Phase shift modulation changes the timing of the carrier wave, shifting the carrier phase to encode the data. A 1 is encoded as a change in phase by 180°, and a 0 may be encoded as a 0 change in phase of a carrier signal. This is the most efficient scheme of the three, and it can reach a transmission rate of up to 9,600 bps.
Digital Encoding of Digital Data
In this encoding scheme, which offers the most common and easiest way to transmit digital signals, two binary digits are used to represent two different voltages.
One may wonder why go through the hassle of digital encoding and transmission. There are several advantages over its cousin, analog encoding. These include the following:
- Plummeting costs of digital circuitry.
- More efficient integration of voice, video, text, and image.
- Reduction of noise and other signal impairment because of use of repeaters.
- Capacity of channels is utilized best with digital techniques.
- Better encryption and hence better security than in analog transmission.
Multiplexing of Transmission Signals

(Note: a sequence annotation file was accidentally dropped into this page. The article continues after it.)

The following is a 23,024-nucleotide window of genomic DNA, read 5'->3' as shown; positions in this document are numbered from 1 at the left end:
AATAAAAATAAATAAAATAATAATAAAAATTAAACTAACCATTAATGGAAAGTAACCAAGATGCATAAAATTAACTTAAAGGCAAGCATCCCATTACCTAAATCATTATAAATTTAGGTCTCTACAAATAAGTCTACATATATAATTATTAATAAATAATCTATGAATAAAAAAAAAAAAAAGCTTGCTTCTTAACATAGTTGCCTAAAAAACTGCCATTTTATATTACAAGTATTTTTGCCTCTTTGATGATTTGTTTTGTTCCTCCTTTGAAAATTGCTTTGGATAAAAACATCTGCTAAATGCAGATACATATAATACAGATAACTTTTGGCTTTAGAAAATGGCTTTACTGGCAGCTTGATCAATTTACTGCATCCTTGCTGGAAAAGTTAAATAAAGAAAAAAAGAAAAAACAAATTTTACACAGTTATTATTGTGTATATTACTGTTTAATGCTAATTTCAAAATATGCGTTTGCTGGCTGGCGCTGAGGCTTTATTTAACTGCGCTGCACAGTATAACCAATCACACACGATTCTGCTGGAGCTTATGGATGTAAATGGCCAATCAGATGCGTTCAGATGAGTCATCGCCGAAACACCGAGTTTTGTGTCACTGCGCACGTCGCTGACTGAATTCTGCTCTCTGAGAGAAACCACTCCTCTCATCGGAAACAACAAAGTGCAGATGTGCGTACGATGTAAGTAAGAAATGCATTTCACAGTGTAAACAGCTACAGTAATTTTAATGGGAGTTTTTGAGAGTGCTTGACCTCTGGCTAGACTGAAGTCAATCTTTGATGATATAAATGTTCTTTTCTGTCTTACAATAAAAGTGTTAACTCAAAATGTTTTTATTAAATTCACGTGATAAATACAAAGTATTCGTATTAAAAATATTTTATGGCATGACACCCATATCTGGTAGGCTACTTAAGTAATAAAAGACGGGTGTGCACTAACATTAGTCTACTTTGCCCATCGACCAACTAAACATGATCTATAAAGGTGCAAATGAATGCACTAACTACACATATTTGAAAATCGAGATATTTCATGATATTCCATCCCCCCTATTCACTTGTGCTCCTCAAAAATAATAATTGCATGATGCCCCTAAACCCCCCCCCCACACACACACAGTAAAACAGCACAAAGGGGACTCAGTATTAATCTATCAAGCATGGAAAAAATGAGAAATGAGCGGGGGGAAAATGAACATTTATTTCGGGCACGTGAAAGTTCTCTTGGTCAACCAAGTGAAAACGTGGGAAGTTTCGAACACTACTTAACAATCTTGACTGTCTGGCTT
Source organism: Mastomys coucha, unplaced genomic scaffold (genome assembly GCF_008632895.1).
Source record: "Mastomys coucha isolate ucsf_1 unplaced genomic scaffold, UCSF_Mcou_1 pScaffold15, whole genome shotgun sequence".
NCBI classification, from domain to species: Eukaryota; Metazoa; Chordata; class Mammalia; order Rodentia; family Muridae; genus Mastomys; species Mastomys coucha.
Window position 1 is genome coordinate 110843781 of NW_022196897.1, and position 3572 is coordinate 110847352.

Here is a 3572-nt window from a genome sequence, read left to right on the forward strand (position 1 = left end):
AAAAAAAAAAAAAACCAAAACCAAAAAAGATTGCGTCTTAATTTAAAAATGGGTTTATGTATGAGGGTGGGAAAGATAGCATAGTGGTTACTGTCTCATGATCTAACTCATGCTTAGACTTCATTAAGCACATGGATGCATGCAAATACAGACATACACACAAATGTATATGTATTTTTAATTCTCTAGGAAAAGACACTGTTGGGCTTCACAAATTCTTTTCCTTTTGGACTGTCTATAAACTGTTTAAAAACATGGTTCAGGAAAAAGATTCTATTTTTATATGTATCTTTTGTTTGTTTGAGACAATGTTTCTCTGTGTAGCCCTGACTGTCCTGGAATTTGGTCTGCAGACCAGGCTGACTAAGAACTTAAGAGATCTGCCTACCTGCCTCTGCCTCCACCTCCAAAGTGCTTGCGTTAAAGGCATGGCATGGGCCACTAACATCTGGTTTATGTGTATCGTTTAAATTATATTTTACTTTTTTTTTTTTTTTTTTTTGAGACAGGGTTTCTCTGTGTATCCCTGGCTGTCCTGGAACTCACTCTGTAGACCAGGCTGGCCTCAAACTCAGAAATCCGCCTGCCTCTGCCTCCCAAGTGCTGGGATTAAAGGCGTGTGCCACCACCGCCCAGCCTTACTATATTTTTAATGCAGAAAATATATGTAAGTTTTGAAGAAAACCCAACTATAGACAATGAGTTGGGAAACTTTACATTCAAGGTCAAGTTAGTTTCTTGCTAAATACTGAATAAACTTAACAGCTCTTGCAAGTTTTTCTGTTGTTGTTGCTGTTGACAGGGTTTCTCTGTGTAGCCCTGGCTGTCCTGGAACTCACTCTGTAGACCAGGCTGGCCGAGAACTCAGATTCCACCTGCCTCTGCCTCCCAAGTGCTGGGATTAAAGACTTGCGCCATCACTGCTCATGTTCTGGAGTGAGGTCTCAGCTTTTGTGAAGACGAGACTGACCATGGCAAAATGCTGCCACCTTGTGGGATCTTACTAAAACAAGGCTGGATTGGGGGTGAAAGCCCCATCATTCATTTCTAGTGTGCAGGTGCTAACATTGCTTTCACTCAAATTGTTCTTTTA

Quite often during the transmission of data over a network medium, the volume of transmitted data may far exceed the capacity of the medium. Whenever this happens, it may be possible to make multiple signal carriers share a transmission medium. This is referred to as multiplexing.
- There are two ways in which multiplexing can be achieved:
- time-division multiplexing (TMD)
- frequency-division multiplexing (FDM)
As we have observed above, in any form of communication, there must be a medium through which the communication can take place. So network elements in a network need a medium in order to communicate.
Network transmission media can be either Guided and Unguided.
Guided Transmission Media
Guided media, which are those that provide a conduit from one device to another, include twisted-pair cable, coaxial cable, and fiber-optic cable. A signal traveling along any of these media is directed and contained by the physical limits of the medium.